The angle is characteristically widely open, with a homogeneous, dense hyperpigmented band on the trabecular meshwork. Pigment may also be deposited on Schwalbe's line. The iris insertion is posterior and the peripheral iris approach is often concave. The iris is most concave in the midperiphery. In younger patients, the scleral spur may be poorly demarcated, blending with the ciliary face due to pigment deposition on these structures. Pigment may be deposited on the zonules (60,95,114) and on the posterior capsule of the lens, where it is apposed to the anterior hyaloid face at the insertion of the posterior zonular fibers.(8,50,95,114)


Figure 1. Krukenberg spindle.
Liberated pigment granules are borne by aqueous currents and deposited on the structures of the anterior segment. The vertical accumulation of thesepigment granules along the corneal endothelium is known as Krukenberg's spindle). The spindle tends to be slightly decentered inferiorly and wider at its base than its apex
Krukenberg's Spindle
Figure 2. Ultrasound biomicroscopy in PDS.
The iris concavity in PDS has been investigated using high frequency, high resolution ultrasound biomicroscopy. Ultrasound biomicroscopy is an innovative diagnostic tool which employs high frequency ultrasound to permit high resolution in vivo imaging of the anterior segment. It has been particularly useful in the evaluation of the structures surrounding the posterior chamber. The iris (I) is bowed posteriorly, towards the zonules and posterior chamber (PC). The ciliary body (CB), cornea (C), anterior chamber (AC), and lens capsule (LC) are visible. Although most young individuals with undisputed PDS (young age, zonular pigment dispersion, increased meshwork pigmentation, myopia) have a demonstrable iris concavity which can be measured during ultrasound biomicroscopy, the prevalence of iris concavity at the time of initial diagnosis has not been evaluated in a large study.
Ultrasound Biomicroscopy
Figure 3. Iris transillumination.
Movement of the posteriorly bowed, concave iris along the anterior zonular bundles causes a disruption of the iris pigment epithelium along the radial orientation of the zonular fibers which results in characteristic mid-peripheral, iris transillumination defects seen during slit-lamp examination. This finding is pathognomonic for zonular pigment dispersion and differentiates PDS from other glaucomas related to accumulation of pigment in the trabecular meshwork.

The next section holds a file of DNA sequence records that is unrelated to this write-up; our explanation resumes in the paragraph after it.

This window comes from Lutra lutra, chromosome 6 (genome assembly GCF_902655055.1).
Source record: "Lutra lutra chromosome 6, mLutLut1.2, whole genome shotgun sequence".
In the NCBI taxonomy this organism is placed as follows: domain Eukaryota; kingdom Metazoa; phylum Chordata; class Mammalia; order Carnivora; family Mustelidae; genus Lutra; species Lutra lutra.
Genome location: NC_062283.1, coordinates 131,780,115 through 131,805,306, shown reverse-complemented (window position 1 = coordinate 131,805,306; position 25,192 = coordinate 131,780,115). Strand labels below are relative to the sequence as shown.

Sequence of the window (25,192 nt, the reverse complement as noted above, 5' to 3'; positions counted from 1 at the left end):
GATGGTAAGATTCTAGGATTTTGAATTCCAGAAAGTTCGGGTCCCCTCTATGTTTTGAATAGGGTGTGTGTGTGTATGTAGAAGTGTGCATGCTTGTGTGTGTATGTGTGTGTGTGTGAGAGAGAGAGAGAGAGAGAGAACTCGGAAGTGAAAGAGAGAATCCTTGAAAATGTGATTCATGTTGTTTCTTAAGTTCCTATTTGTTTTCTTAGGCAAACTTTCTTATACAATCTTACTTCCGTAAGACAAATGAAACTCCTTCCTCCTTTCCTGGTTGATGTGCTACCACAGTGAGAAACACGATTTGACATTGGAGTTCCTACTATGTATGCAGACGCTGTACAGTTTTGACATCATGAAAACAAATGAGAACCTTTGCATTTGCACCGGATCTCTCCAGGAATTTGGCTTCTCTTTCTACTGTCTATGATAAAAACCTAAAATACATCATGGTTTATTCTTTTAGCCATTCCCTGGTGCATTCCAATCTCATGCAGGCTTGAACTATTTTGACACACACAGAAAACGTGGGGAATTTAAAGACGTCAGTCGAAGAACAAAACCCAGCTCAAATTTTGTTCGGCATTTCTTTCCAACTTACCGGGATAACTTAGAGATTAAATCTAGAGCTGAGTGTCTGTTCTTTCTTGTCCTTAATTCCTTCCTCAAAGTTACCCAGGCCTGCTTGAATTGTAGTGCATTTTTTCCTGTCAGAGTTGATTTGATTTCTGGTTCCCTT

The width, length, and frequency of these defects varies among individuals and a high index of suspicion on the part of the examiner is often needed to make the diagnosis. It is best to search for iris transillumination defects prior to pupillary dilation by using a small slit beam in a darkened room. However, those patients who do not appear to have transillumination defects on retroillumination but have increased trabecular pigmentation, Krukenberg spindle, myopia or juvenile open angle glaucoma should be examined with scleral transillumination using a fiberoptic scleral transilluminator in a darkened room to facilitate detection. Pupillary dilation may prevent the detection of transillumination defects because of the compaction of the peripheral iris stroma.
Iris Transillumination
Figure 4. Infrared video pupillography.
The number of iris transillumination defects often corresponds clinically to the degree of anterior segment pigment liberation and elevated IOP, although this is not always the case. In eyes with asymmetric disease, the eye with the higher pressure is invariably the one with the greater pigment liberation.Some physicians have advocated the documentation of the numbers of transillumination defects as a means of the following the progression of the disease. Individuals in the pigment liberation phase of the disease typically have an increasing number of transillumination defects, whereas those individuals who are no longer actively liberating pigment may have defects which shrink in size or disappear. Although standard slit-lamp photography can be used to document the number of defects, infrared video pupillography may provide more accurate visualization
Infrared Video Pupillography
Figure 5. Iris surface pigmentation.
Pigment accumulation on the anterior surface of the iris often appears as concentric rings within the iris furrows. More diffuse pigmentation can cause a diffuse darkening of iris color, which is more apparent in lightly pigmented irides because of the degree of color change. Asymmetry of pigment liberation may result in iris heterochromia, with the darker iris being the more affected side.
Iris Surface Pigmentation
Figure 6. Trabecular pigmentation.
Increased trabecular pigmentation occurs in a wide variety of glaucomas. In PDS, the trabecular pigmentation is typically homogeneous in its distribution, unlike the variegated appearance associated with exfoliation syndrome, uveitis, or angle-closure glaucoma. The degree of pigmentation ranges from moderate to dense and is often quite striking. In some individuals the increased pigmentation may be limited to the posterior trabecular meshwork, while in others the anterior meshwork, Schwalbe's line, or peripheral cornea may be covered with dense pigmentation.
Tradecular Pigmentation
Figure 7. Lens pigmentation.
Pigment deposition on the zonular apparatus may allow visualization of the radial anterior zonules as they traverse the posterior chamber to the anterior lens surface. Since liberated pigment floats freely within the aqueous, some of the pigment granules may also move posteriorly behind the lens equator, where they accumulate at Weigert's ligament, the region of contact between the anterior hyaloid face and the posterior lens capsule. Visualization of this circular ring or arc of pigmentation requires pupillary dilation and upon occasion, gonioscopy, and is considered pathognomonic for PDS, since it has not been identified in other disorders associated with pigment liberation in the anterior segment.
Lens Pigmentation